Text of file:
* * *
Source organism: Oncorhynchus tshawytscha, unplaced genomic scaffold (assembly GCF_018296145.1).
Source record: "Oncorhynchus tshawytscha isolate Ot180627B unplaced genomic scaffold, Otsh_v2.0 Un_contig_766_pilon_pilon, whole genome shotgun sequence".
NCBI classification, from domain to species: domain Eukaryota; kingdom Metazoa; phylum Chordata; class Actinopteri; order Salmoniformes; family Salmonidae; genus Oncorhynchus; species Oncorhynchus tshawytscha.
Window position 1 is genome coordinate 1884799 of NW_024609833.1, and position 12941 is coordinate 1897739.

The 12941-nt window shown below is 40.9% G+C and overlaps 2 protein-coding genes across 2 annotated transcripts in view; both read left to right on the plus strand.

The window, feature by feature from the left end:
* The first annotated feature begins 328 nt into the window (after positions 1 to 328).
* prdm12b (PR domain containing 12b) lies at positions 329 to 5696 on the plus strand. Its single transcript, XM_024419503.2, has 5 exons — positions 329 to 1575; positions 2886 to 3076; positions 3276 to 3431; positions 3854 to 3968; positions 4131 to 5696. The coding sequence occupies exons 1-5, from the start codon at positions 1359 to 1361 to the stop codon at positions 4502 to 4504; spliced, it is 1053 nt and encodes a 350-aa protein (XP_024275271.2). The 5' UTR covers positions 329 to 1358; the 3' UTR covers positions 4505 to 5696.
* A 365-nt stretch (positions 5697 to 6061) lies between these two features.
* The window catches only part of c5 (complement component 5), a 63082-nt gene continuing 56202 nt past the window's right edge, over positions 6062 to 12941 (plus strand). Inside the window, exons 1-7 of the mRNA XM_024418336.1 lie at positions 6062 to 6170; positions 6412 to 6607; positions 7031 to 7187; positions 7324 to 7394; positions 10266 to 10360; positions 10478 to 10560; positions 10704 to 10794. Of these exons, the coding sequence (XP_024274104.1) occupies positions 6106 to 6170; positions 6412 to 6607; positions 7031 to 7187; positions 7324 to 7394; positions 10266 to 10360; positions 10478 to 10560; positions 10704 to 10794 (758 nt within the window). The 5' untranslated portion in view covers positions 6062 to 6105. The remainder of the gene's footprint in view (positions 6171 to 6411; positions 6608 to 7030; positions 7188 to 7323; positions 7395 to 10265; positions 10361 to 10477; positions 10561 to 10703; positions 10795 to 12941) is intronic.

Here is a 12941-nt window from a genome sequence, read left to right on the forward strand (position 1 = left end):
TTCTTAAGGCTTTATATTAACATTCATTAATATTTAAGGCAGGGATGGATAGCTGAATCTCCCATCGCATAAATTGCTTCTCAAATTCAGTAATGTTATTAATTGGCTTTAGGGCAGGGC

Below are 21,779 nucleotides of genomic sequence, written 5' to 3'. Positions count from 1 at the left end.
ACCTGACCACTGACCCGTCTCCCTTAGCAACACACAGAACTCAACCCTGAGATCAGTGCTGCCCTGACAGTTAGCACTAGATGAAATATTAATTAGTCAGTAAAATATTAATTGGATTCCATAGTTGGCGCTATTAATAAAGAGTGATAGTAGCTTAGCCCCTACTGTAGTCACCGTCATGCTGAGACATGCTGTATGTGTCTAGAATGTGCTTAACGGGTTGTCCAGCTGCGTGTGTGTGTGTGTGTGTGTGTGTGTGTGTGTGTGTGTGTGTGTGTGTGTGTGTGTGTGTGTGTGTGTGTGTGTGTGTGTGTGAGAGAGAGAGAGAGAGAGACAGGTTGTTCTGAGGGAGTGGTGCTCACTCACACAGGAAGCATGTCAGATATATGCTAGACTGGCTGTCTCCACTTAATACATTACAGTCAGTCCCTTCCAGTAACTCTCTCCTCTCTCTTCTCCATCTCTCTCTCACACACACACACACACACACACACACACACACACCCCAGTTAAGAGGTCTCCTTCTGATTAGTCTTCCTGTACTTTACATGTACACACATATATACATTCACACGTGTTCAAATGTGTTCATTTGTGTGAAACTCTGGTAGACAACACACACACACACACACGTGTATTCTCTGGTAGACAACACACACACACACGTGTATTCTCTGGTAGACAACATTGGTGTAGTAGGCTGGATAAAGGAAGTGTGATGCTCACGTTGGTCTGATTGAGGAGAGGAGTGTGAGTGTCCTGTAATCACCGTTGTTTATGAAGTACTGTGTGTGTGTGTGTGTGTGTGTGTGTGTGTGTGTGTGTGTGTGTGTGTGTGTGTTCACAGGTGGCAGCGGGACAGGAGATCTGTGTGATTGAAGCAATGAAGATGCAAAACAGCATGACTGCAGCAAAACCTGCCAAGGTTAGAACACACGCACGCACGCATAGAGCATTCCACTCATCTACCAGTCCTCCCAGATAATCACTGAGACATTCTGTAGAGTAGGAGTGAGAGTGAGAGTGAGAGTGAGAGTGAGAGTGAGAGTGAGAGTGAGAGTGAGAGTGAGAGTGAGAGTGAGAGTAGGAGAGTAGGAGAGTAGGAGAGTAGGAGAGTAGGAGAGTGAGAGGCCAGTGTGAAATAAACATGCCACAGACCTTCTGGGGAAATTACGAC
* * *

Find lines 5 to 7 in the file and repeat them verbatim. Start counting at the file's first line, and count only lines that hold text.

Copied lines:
The 12941-nt window shown below is 40.9% G+C and overlaps 2 protein-coding genes across 2 annotated transcripts in view; both read left to right on the plus strand.

The window, feature by feature from the left end:
* The first annotated feature begins 328 nt into the window (after positions 1 to 328).